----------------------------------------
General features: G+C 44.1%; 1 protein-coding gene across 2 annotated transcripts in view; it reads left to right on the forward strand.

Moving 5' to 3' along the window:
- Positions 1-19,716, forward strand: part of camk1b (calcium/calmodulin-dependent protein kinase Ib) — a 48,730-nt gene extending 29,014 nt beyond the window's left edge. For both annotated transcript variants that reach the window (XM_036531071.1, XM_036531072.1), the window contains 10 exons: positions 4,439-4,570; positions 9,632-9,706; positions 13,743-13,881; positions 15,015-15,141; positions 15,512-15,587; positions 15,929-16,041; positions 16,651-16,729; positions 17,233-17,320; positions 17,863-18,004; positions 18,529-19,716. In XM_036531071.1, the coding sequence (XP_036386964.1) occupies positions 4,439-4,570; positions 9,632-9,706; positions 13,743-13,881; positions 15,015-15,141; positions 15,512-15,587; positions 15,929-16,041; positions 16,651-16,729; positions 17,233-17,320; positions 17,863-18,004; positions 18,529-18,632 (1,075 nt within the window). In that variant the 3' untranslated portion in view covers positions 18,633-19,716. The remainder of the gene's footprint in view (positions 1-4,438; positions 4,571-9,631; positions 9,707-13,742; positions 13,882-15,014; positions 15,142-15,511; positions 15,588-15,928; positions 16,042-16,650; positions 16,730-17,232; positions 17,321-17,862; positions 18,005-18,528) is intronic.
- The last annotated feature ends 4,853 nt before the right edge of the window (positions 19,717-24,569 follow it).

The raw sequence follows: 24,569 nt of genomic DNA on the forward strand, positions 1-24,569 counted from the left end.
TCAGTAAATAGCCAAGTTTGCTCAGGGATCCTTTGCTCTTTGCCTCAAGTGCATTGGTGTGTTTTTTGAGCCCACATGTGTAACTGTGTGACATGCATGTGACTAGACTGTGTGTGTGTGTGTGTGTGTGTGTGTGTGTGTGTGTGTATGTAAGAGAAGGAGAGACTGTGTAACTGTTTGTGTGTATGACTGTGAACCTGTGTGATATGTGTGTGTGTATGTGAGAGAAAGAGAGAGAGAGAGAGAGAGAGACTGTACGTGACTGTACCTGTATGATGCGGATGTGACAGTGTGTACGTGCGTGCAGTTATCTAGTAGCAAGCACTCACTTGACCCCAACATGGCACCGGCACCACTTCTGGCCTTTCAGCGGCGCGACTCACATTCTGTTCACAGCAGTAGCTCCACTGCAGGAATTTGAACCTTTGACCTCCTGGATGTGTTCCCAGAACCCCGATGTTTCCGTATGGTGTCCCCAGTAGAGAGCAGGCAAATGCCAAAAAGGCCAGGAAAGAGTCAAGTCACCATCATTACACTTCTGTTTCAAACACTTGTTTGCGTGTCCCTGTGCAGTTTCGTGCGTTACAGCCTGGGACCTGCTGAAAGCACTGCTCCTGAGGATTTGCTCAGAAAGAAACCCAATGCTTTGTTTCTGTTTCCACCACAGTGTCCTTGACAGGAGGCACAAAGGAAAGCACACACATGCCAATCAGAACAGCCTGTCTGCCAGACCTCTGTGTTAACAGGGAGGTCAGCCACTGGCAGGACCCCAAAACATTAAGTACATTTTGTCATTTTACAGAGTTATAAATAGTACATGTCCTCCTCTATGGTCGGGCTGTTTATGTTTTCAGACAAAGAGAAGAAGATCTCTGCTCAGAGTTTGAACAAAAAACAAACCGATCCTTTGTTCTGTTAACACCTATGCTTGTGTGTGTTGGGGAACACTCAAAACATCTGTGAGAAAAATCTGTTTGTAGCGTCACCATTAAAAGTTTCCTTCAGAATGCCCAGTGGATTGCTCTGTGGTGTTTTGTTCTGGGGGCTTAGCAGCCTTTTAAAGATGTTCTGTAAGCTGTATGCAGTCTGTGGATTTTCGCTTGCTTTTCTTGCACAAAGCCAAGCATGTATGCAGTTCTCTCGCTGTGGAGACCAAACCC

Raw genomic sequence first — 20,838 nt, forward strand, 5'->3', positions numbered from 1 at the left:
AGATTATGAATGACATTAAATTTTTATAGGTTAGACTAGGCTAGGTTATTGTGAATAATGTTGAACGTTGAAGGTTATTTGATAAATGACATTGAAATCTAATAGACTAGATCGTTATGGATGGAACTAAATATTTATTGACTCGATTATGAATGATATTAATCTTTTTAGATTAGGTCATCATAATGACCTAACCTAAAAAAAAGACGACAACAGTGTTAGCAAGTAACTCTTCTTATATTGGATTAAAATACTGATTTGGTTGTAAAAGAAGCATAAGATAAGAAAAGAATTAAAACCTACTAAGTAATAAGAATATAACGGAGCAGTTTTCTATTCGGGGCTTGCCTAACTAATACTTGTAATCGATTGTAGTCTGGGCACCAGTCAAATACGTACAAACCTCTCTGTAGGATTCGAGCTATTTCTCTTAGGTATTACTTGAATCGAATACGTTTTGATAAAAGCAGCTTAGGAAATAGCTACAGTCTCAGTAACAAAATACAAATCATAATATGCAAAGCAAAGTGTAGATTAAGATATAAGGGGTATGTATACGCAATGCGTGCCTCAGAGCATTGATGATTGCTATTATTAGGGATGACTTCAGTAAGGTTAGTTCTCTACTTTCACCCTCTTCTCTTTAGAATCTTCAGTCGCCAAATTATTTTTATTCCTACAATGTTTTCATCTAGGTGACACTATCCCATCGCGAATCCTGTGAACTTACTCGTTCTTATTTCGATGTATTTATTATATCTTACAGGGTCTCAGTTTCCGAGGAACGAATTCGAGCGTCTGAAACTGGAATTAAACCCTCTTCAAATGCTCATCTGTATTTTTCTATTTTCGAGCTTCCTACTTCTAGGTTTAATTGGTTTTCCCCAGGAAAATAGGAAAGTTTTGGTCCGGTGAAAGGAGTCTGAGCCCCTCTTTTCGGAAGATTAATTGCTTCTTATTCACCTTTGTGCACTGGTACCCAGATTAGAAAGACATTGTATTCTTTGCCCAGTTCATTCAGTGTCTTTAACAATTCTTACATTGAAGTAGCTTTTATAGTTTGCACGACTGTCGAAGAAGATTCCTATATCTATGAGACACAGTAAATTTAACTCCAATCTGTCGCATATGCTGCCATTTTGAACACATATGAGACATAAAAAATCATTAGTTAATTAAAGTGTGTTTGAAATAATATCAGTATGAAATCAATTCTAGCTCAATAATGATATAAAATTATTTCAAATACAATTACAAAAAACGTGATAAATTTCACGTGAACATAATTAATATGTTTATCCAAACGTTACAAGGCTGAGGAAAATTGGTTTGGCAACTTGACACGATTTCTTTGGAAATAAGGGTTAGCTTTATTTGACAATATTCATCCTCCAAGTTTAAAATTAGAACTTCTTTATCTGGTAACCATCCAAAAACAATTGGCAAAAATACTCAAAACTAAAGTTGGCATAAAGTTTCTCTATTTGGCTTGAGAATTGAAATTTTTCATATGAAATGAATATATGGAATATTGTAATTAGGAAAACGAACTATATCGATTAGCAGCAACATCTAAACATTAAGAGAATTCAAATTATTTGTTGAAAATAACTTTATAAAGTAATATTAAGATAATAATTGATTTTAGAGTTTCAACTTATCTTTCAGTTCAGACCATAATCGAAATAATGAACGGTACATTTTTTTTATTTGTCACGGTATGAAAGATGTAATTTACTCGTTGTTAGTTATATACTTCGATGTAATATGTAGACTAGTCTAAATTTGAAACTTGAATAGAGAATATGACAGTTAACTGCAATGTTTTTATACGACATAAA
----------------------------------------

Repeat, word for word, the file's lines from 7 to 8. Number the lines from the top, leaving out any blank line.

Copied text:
Raw genomic sequence first — 20,838 nt, forward strand, 5'->3', positions numbered from 1 at the left:
AGATTATGAATGACATTAAATTTTTATAGGTTAGACTAGGCTAGGTTATTGTGAATAATGTTGAACGTTGAAGGTTATTTGATAAATGACATTGAAATCTAATAGACTAGATCGTTATGGATGGAACTAAATATTTATTGACTCGATTATGAATGATATTAATCTTTTTAGATTAGGTCATCATAATGACCTAACCTAAAAAAAAGACGACAACAGTGTTAGCAAGTAACTCTTCTTATATTGGATTAAAATACTGATTTGGTTGTAAAAGAAGCATAAGATAAGAAAAGAATTAAAACCTACTAAGTAATAAGAATATAACGGAGCAGTTTTCTATTCGGGGCTTGCCTAACTAATACTTGTAATCGATTGTAGTCTGGGCACCAGTCAAATACGTACAAACCTCTCTGTAGGATTCGAGCTATTTCTCTTAGGTATTACTTGAATCGAATACGTTTTGATAAAAGCAGCTTAGGAAATAGCTACAGTCTCAGTAACAAAATACAAATCATAATATGCAAAGCAAAGTGTAGATTAAGATATAAGGGGTATGTATACGCAATGCGTGCCTCAGAGCATTGATGATTGCTATTATTAGGGATGACTTCAGTAAGGTTAGTTCTCTACTTTCACCCTCTTCTCTTTAGAATCTTCAGTCGCCAAATTATTTTTATTCCTACAATGTTTTCATCTAGGTGACACTATCCCATCGCGAATCCTGTGAACTTACTCGTTCTTATTTCGATGTATTTATTATATCTTACAGGGTCTCAGTTTCCGAGGAACGAATTCGAGCGTCTGAAACTGGAATTAAACCCTCTTCAAATGCTCATCTGTATTTTTCTATTTTCGAGCTTCCTACTTCTAGGTTTAATTGGTTTTCCCCAGGAAAATAGGAAAGTTTTGGTCCGGTGAAAGGAGTCTGAGCCCCTCTTTTCGGAAGATTAATTGCTTCTTATTCACCTTTGTGCACTGGTACCCAGATTAGAAAGACATTGTATTCTTTGCCCAGTTCATTCAGTGTCTTTAACAATTCTTACATTGAAGTAGCTTTTATAGTTTGCACGACTGTCGAAGAAGATTCCTATATCTATGAGACACAGTAAATTTAACTCCAATCTGTCGCATATGCTGCCATTTTGAACACATATGAGACATAAAAAATCATTAGTTAATTAAAGTGTGTTTGAAATAATATCAGTATGAAATCAATTCTAGCTCAATAATGATATAAAATTATTTCAAATACAATTACAAAAAACGTGATAAATTTCACGTGAACATAATTAATATGTTTATCCAAACGTTACAAGGCTGAGGAAAATTGGTTTGGCAACTTGACACGATTTCTTTGGAAATAAGGGTTAGCTTTATTTGACAATATTCATCCTCCAAGTTTAAAATTAGAACTTCTTTATCTGGTAACCATCCAAAAACAATTGGCAAAAATACTCAAAACTAAAGTTGGCATAAAGTTTCTCTATTTGGCTTGAGAATTGAAATTTTTCATATGAAATGAATATATGGAATATTGTAATTAGGAAAACGAACTATATCGATTAGCAGCAACATCTAAACATTAAGAGAATTCAAATTATTTGTTGAAAATAACTTTATAAAGTAATATTAAGATAATAATTGATTTTAGAGTTTCAACTTATCTTTCAGTTCAGACCATAATCGAAATAATGAACGGTACATTTTTTTTATTTGTCACGGTATGAAAGATGTAATTTACTCGTTGTTAGTTATATACTTCGATGTAATATGTAGACTAGTCTAAATTTGAAACTTGAATAGAGAATATGACAGTTAACTGCAATGTTTTTATACGACATAAA